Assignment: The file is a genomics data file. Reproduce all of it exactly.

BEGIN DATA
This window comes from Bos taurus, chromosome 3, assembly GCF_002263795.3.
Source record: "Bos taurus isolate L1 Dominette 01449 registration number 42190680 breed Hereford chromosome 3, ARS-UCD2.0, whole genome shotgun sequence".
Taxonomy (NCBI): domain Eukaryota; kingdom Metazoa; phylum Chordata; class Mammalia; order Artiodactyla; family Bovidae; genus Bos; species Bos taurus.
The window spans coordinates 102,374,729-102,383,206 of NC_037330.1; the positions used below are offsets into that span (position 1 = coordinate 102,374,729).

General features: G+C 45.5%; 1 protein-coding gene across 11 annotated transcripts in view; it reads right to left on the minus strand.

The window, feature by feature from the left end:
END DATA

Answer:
This window comes from Bos taurus, chromosome 3, assembly GCF_002263795.3.
Source record: "Bos taurus isolate L1 Dominette 01449 registration number 42190680 breed Hereford chromosome 3, ARS-UCD2.0, whole genome shotgun sequence".
Taxonomy (NCBI): domain Eukaryota; kingdom Metazoa; phylum Chordata; class Mammalia; order Artiodactyla; family Bovidae; genus Bos; species Bos taurus.
The window spans coordinates 102,374,729-102,383,206 of NC_037330.1; the positions used below are offsets into that span (position 1 = coordinate 102,374,729).

General features: G+C 45.5%; 1 protein-coding gene across 11 annotated transcripts in view; it reads right to left on the minus strand.

The window, feature by feature from the left end: